In other words, apart from mineral wastes, all C&D waste handled by permitted sites is already within Ricardo-AEA’s C&I figures. Where the extra 15m tonnes of English C&D waste comes from therefore remains unclear.
Something seems to be amiss with Ricardo-AEA’s figures even for 2013. The key table in their report is table 16. As well as the 10m tonnes of waste deemed to be “unavoidably” landfilled, they calculate a UK treatment capacity gap of 30m tonnes in this year. Presumably that relates to material which is currently landfilled giving a total of 40m tonnes. Yet according to HMRC’s landfill bulletin, only 18.8m tonnes of waste were landfilled at the standard rate of tax in the UK in 2012/13.
The apparent discrepancy can be explained in part by the fact Ricardo-AEA don’t appear to include open air windrow composting, which, according to WRAP’s most recent survey, accounts for 3m tonnes.
Then there is the question of waste exports. Ricardo-AEA suggests export may be a bubble, because “If economic recovery begins in earnest in EU27 countries, waste arisings may increase and over-capacity reduce. In addition, some plants in Europe are approaching their end of life and may close.” They don’t say that in many countries, even those with excess capacity, more is being built. As a result they assume that in both 2013 and 2020, exports will be the same as in 2012 at 0.9m tonnes.
So has Eunomia over-egged the export pudding? It doesn’t appear so.
Exports grew by 300% between 2011 and 2012, but Eunomia estimates only 25% growth in 2013, reducing to 0% by 2016. In fact, the first five months of 2013 saw a 40% year on year increase.
The difference between the two predictions for 2020 is less than 0.4m tonnes – hardly significant. As for the concern that Europe’s overcapacity is temporary, Ricardo-AEA has predicted that UK waste arisings will stay more or less flat through to 2020. Is the prediction that the UK will have much lower growth than the continent? Or that we, but not they, will decouple waste from growth?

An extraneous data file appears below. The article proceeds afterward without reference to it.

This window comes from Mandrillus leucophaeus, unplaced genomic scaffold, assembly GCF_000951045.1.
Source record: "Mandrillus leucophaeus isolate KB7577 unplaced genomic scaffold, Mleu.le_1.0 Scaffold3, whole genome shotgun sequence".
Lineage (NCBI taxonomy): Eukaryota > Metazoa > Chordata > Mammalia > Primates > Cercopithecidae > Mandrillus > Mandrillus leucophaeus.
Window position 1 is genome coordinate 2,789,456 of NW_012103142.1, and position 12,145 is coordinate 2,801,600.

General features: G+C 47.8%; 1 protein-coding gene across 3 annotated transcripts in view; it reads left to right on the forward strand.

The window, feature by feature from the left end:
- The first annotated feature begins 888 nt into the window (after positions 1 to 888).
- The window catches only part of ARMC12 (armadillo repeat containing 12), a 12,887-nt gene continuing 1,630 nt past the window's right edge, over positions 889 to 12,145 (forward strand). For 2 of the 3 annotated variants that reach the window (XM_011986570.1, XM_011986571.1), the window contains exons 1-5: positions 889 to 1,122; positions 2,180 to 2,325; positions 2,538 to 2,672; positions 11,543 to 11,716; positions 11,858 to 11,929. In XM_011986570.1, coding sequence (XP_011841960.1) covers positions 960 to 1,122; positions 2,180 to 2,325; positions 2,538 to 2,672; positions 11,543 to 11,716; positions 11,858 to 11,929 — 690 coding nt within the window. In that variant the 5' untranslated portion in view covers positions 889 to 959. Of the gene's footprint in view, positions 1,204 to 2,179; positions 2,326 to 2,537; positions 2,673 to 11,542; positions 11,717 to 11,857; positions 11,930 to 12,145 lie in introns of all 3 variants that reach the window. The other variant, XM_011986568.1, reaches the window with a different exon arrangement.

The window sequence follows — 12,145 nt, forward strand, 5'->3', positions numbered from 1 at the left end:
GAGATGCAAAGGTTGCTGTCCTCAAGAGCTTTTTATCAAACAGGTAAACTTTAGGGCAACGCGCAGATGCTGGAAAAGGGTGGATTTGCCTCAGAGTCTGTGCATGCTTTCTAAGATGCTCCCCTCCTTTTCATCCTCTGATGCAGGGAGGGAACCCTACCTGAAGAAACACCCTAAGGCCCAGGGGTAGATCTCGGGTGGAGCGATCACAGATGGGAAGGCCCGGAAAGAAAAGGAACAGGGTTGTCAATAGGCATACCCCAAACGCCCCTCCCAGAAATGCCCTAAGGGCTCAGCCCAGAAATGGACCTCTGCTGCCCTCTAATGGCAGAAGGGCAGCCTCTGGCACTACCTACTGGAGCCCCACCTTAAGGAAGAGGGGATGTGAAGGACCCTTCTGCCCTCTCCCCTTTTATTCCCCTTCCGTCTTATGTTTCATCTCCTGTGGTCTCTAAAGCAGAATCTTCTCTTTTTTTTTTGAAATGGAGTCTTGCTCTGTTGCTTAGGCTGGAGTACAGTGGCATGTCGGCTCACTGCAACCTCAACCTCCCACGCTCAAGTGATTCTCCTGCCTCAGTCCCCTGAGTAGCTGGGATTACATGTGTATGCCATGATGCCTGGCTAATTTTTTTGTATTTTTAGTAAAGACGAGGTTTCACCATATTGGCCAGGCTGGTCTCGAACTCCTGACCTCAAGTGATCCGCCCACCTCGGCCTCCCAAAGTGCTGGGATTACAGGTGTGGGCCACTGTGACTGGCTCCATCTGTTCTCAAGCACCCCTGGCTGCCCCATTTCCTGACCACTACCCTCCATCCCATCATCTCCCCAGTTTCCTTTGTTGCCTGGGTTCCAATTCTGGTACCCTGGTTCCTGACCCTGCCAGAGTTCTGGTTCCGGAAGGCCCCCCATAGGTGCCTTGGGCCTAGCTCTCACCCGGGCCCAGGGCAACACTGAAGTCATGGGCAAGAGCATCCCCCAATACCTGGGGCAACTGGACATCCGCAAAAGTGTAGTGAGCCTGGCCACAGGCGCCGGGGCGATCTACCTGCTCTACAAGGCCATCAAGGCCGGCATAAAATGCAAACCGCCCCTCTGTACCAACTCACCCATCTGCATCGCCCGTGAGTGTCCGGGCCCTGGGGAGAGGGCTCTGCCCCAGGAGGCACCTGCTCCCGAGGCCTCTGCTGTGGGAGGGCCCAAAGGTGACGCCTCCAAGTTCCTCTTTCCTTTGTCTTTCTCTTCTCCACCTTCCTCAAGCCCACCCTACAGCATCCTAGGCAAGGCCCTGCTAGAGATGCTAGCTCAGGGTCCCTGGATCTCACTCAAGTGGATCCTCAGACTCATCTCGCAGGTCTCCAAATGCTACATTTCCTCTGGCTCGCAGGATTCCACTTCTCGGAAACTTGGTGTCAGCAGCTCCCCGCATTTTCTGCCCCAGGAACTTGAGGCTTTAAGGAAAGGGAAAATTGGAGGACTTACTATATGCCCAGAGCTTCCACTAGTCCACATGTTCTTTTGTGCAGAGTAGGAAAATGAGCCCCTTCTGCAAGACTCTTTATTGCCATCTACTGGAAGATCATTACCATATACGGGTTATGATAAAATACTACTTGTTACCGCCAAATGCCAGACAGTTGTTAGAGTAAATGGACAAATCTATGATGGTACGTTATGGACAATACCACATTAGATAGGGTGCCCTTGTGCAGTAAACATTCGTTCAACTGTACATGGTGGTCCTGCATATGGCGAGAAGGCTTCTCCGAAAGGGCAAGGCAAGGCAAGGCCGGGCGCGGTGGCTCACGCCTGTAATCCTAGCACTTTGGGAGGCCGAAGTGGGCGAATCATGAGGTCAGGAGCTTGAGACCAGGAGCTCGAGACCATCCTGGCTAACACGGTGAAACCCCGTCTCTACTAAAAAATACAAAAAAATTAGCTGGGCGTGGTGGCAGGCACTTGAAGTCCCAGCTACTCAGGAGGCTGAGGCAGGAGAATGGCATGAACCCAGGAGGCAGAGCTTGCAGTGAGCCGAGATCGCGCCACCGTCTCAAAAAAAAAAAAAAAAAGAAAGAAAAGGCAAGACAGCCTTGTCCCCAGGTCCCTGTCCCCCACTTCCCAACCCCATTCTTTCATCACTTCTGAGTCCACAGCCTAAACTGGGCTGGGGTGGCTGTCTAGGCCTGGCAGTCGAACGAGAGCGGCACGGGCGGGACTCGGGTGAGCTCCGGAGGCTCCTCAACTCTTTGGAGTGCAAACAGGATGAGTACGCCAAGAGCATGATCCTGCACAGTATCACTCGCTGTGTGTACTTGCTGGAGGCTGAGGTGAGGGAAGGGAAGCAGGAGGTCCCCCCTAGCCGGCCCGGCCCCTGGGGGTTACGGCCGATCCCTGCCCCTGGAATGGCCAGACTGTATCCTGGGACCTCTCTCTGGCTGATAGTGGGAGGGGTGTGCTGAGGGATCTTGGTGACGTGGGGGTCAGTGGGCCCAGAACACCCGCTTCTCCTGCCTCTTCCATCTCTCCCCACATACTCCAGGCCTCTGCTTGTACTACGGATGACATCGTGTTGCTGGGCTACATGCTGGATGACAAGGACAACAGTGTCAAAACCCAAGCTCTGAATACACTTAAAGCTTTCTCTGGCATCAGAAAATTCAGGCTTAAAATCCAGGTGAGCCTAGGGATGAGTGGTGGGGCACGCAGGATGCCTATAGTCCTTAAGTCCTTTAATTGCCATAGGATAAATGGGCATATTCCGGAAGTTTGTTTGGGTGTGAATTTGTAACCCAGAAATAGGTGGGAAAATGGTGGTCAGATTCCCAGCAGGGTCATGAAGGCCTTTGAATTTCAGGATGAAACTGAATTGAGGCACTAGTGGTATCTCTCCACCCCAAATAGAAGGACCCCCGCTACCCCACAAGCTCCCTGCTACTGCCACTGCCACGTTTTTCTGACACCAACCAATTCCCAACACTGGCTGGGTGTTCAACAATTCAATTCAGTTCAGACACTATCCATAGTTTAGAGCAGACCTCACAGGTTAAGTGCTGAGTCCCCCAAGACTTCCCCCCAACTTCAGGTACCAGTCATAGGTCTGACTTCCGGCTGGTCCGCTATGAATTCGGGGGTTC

Maybe it isn’t surprising that Eunomia’s study of residual waste should produce different results from one that covers a much wider range of waste types. So, how much disagreement is there between the two reports on over-capacity in residual waste treatment?
In their analysis using the EA Data Interrogator, Ricardo-AEA found that some 12.6m tonnes (26%) of C&I waste is currently either landfilled or incinerated in England. Applying the same proportion to the rest of the UK’s C&I arisings yields another 2.5m tonnes giving a total of 15.1m. For LACW, the anticipated 2020 recycling rate of 60% leaves 12m tonnes of residual waste. Put the two together and you have 27m tonnes to tackle.
According to Ricardo-AEA, by 2020 UK capacity for treating residual waste, weighted according to the probability of it becoming operational, is 23.7m tonnes. So their 2020 capacity gap for residual waste appears to be just over 3m tonnes, assuming:
- no waste is landfilled
- C&I recycling doesn’t increase
- C&I arisings decrease very slightly; and
- waste exports don’t increase.
If, on the other hand, one or two more facilities are built, C&I recycling increases, we’re successful in our efforts to cut waste or exports go up, then the two reports are in agreement. Although there’s regional variation, at a national level it appears we have enough treatment capacity in the pipeline.
Ricardo-AEA and Eunomia aren’t alone in reaching this conclusion. The data is publicly available, and although it’s slightly complicated, points in only one direction. It’s unclear what type of capacity Veolia believe will be required in coming years, but others in the market to build residual waste infrastructure are either struggling to find investors or withdrawing.